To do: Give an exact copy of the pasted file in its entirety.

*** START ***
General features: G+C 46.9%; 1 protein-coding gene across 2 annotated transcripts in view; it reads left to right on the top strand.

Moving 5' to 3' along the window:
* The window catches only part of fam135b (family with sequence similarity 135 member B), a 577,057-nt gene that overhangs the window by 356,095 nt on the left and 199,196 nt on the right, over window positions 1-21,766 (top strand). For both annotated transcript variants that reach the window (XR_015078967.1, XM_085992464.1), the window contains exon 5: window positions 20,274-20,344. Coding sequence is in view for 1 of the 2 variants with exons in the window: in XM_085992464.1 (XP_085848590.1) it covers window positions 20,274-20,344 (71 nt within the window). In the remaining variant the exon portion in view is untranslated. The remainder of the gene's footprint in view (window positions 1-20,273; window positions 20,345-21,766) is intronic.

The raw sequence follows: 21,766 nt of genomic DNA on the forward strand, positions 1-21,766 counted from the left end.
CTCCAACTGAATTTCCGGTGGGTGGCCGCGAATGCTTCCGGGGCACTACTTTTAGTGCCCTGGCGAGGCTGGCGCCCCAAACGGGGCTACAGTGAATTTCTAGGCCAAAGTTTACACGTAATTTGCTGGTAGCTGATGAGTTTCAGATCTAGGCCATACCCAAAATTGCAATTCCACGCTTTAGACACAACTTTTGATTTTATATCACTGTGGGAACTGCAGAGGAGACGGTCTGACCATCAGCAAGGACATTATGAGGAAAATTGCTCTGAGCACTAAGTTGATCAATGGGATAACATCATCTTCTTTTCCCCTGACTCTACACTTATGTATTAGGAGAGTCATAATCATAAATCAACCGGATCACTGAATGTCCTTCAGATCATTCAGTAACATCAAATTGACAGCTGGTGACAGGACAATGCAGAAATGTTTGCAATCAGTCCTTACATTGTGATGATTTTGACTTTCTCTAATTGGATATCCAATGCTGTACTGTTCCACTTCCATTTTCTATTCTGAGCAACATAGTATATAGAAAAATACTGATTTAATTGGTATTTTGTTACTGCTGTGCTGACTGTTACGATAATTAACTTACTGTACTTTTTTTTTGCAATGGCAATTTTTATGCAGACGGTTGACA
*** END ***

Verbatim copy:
General features: G+C 46.9%; 1 protein-coding gene across 2 annotated transcripts in view; it reads left to right on the top strand.

Moving 5' to 3' along the window:
* The window catches only part of fam135b (family with sequence similarity 135 member B), a 577,057-nt gene that overhangs the window by 356,095 nt on the left and 199,196 nt on the right, over window positions 1-21,766 (top strand). For both annotated transcript variants that reach the window (XR_015078967.1, XM_085992464.1), the window contains exon 5: window positions 20,274-20,344. Coding sequence is in view for 1 of the 2 variants with exons in the window: in XM_085992464.1 (XP_085848590.1) it covers window positions 20,274-20,344 (71 nt within the window). In the remaining variant the exon portion in view is untranslated. The remainder of the gene's footprint in view (window positions 1-20,273; window positions 20,345-21,766) is intronic.

The raw sequence follows: 21,766 nt of genomic DNA on the forward strand, positions 1-21,766 counted from the left end.
CTCCAACTGAATTTCCGGTGGGTGGCCGCGAATGCTTCCGGGGCACTACTTTTAGTGCCCTGGCGAGGCTGGCGCCCCAAACGGGGCTACAGTGAATTTCTAGGCCAAAGTTTACACGTAATTTGCTGGTAGCTGATGAGTTTCAGATCTAGGCCATACCCAAAATTGCAATTCCACGCTTTAGACACAACTTTTGATTTTATATCACTGTGGGAACTGCAGAGGAGACGGTCTGACCATCAGCAAGGACATTATGAGGAAAATTGCTCTGAGCACTAAGTTGATCAATGGGATAACATCATCTTCTTTTCCCCTGACTCTACACTTATGTATTAGGAGAGTCATAATCATAAATCAACCGGATCACTGAATGTCCTTCAGATCATTCAGTAACATCAAATTGACAGCTGGTGACAGGACAATGCAGAAATGTTTGCAATCAGTCCTTACATTGTGATGATTTTGACTTTCTCTAATTGGATATCCAATGCTGTACTGTTCCACTTCCATTTTCTATTCTGAGCAACATAGTATATAGAAAAATACTGATTTAATTGGTATTTTGTTACTGCTGTGCTGACTGTTACGATAATTAACTTACTGTACTTTTTTTTTGCAATGGCAATTTTTATGCAGACGGTTGACA